The Saskatchewan government’s plan to combine 12 regional health authorities into one entity has the potential to save $10 million to $20 million by 2018-19, according to Health Minister Jim Reiter.
The consolidation was announced last week in an effort to trim costs and better coordinate health care delivery.
Though Reiter offered no indication of how many people could lose their jobs, he noted that 12 health region CEOs and 62 vice-presidents are currently employed.
“Obviously, there will be significantly less than that when we move to one board,” Reiter said.
The province expects the change from a dozen boards of directors to a single, province-wide board to save about $700,000 annually.
Consolidating information technology services delivered across the health system could potentially save about $9 million, according to the province’s figures.
WATCH: Affected parties react to Saskatchewan’s move to one health authority
A reduction in senior executive salaries is also expected.
“Every dollar that we can save can certainly be put to good use in the healthcare system,” Reiter said.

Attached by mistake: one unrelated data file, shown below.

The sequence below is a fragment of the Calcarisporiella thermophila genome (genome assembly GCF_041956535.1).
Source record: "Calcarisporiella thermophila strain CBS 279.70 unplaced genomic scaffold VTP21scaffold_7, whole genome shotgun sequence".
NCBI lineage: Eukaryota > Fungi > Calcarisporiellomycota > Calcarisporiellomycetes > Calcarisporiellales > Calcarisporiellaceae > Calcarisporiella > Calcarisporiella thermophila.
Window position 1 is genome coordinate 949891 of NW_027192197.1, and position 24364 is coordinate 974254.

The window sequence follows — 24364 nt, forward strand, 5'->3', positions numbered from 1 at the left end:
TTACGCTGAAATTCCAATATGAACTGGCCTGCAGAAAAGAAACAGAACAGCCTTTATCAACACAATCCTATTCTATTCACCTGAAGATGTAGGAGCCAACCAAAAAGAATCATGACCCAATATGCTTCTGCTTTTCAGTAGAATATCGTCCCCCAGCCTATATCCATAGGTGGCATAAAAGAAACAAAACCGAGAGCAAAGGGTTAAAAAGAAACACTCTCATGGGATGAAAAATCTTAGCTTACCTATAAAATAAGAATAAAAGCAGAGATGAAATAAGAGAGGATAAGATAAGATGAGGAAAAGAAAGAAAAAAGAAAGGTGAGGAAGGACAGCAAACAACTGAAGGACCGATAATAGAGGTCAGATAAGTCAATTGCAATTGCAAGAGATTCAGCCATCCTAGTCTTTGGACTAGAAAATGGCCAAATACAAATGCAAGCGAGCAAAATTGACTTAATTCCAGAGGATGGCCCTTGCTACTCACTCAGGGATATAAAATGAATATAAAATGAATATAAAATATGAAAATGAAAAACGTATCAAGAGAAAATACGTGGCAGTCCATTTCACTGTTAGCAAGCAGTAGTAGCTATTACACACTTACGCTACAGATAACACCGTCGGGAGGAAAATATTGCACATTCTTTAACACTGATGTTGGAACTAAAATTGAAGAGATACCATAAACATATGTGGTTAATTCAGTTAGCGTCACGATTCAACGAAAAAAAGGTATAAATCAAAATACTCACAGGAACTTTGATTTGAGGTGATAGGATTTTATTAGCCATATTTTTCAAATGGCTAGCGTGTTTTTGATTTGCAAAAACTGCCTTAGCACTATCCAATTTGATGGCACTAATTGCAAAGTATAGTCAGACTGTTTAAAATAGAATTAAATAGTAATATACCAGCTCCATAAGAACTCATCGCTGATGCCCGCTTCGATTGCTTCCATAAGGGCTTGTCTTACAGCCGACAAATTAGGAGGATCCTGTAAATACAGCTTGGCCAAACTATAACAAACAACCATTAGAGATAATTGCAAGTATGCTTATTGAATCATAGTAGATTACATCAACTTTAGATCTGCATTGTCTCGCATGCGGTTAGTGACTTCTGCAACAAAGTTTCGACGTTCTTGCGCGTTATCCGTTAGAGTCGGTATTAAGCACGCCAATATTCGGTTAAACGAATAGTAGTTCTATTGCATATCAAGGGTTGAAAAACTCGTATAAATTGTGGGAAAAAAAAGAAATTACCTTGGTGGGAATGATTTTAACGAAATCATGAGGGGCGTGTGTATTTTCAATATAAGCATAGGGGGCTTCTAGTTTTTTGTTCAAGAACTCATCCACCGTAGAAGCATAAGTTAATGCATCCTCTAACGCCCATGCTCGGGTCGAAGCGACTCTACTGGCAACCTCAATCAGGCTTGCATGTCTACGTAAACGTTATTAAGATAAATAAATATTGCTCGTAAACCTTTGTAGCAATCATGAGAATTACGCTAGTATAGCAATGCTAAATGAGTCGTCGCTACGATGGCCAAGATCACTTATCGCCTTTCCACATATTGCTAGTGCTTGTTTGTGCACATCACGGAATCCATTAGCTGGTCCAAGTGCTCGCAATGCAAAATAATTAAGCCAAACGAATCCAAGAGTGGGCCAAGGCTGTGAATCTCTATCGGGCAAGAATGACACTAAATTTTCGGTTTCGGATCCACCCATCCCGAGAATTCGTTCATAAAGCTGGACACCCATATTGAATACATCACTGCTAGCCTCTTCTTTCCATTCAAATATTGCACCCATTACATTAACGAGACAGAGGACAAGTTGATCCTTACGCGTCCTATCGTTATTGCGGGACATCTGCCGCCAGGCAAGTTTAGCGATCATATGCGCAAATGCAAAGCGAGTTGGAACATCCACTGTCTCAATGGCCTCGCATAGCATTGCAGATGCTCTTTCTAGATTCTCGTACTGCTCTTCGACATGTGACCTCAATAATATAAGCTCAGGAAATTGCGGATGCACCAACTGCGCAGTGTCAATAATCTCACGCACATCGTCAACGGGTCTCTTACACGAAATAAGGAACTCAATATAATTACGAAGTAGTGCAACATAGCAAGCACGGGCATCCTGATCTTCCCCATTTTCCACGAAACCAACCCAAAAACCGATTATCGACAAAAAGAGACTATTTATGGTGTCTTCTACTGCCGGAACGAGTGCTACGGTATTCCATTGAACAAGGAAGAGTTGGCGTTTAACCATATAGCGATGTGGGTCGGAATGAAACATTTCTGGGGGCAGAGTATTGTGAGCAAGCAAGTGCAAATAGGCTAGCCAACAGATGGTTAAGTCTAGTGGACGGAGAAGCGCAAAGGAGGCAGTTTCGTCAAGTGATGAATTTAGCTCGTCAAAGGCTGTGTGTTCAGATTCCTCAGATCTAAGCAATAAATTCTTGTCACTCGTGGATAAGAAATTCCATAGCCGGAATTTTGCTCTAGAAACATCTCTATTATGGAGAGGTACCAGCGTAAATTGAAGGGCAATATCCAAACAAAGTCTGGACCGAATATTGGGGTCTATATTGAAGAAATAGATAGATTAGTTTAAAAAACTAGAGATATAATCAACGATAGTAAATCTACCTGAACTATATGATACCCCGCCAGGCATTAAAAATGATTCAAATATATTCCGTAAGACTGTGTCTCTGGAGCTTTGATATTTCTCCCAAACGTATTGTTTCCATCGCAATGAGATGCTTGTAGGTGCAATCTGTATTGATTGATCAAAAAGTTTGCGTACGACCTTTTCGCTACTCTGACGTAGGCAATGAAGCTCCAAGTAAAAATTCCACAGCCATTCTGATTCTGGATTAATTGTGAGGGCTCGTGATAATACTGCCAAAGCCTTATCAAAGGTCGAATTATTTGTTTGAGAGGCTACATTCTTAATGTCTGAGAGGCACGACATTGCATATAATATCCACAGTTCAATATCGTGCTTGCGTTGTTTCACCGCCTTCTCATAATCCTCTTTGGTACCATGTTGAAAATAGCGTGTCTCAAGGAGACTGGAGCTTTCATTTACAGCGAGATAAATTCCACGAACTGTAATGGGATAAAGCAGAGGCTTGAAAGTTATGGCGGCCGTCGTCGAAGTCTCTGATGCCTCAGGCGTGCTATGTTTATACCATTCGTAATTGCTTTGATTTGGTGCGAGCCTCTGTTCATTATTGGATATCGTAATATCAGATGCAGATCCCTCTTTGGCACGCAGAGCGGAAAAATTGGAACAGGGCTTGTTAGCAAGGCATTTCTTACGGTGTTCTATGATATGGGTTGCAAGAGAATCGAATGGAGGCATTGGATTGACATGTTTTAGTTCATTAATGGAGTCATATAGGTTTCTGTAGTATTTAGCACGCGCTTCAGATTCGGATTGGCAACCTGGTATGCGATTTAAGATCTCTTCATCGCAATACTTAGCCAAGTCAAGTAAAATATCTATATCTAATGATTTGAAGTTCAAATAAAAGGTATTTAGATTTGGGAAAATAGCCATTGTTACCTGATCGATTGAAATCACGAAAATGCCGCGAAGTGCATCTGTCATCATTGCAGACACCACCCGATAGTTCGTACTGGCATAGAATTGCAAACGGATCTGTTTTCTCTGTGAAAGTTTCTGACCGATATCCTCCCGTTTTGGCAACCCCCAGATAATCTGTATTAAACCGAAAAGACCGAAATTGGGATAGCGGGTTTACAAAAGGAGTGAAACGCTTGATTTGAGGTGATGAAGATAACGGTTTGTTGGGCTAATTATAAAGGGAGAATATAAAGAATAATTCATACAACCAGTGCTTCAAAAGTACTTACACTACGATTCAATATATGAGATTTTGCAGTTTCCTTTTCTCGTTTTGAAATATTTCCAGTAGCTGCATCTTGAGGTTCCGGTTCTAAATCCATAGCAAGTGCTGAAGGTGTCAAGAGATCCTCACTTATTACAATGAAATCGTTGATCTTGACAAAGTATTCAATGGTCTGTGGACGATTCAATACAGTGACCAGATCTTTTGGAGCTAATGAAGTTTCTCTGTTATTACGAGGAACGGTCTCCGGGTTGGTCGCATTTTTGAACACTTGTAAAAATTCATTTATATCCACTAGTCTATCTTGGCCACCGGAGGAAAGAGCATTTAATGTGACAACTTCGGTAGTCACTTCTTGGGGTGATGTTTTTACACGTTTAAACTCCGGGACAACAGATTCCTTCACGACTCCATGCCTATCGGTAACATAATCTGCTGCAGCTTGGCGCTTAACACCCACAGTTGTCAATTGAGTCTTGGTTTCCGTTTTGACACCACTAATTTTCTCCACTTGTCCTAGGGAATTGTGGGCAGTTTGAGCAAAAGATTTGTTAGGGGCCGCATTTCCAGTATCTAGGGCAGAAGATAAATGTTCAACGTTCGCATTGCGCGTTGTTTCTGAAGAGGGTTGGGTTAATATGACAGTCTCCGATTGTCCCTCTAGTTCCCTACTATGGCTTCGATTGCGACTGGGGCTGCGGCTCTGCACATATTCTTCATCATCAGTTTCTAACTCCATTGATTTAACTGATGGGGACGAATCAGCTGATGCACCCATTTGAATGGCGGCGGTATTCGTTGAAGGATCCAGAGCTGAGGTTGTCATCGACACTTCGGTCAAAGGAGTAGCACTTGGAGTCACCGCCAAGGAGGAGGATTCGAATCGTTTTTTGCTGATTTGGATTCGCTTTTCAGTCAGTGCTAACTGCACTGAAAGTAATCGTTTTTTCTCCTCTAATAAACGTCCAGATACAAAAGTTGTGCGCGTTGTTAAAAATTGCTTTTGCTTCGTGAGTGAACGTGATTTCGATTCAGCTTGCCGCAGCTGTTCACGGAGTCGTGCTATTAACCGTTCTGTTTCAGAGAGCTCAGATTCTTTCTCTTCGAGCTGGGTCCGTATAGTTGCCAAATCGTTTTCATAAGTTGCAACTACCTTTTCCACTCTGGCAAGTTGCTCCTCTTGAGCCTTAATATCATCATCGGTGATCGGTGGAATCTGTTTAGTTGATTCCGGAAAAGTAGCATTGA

A transition team is being put together, which will include officials from the Ministry of Health, along with clinical and health system members.
Prospective board members should have experience in business, accounting, law and possibly health care, Reiter said.
Regina or Saskatoon could serve as the headquarters for new the board, though no decisions have been made.
After the province announced the plan to move to a single authority, the Federation of Sovereign Indigenous Nations (FSIN) stated it’s prepared to create a “culturally relevant health system” in Saskatchewan.
“Indigenous peoples in Saskatchewan have been taking a greater role in the design and delivery of health services in the province. Our treaty right to health continues to be eroded,” FSIN Chief Bobby Cameron said in a news release.
Provincial officials hope to meet with the FSIN and plan to have indigenous representation on the new authority’s board.
In a statement, NDP health critic Danielle Chartier called Tuesday’s announcement “an attempt to cover for their lack of facts last week.”
“Now, a week later, they say they have estimates but, at the same time, they say this isn’t about money savings. They say it’s about patient care, but then they say patient care won’t be impacted,” she said.
In 2008, Alberta amalgamated its health authorities into one ‘superboard’ – a process later deemed rushed by the Health Quality Council of Alberta.
“In Alberta, some people in rural areas they complained about how all the big decisions about the administration of system were made in Edmonton,” said Daniel Béland, Canada research chair in public policy at the University of Saskatchewan.
Saskatchewan’s move from 12 boards to one is expected to happen by fall.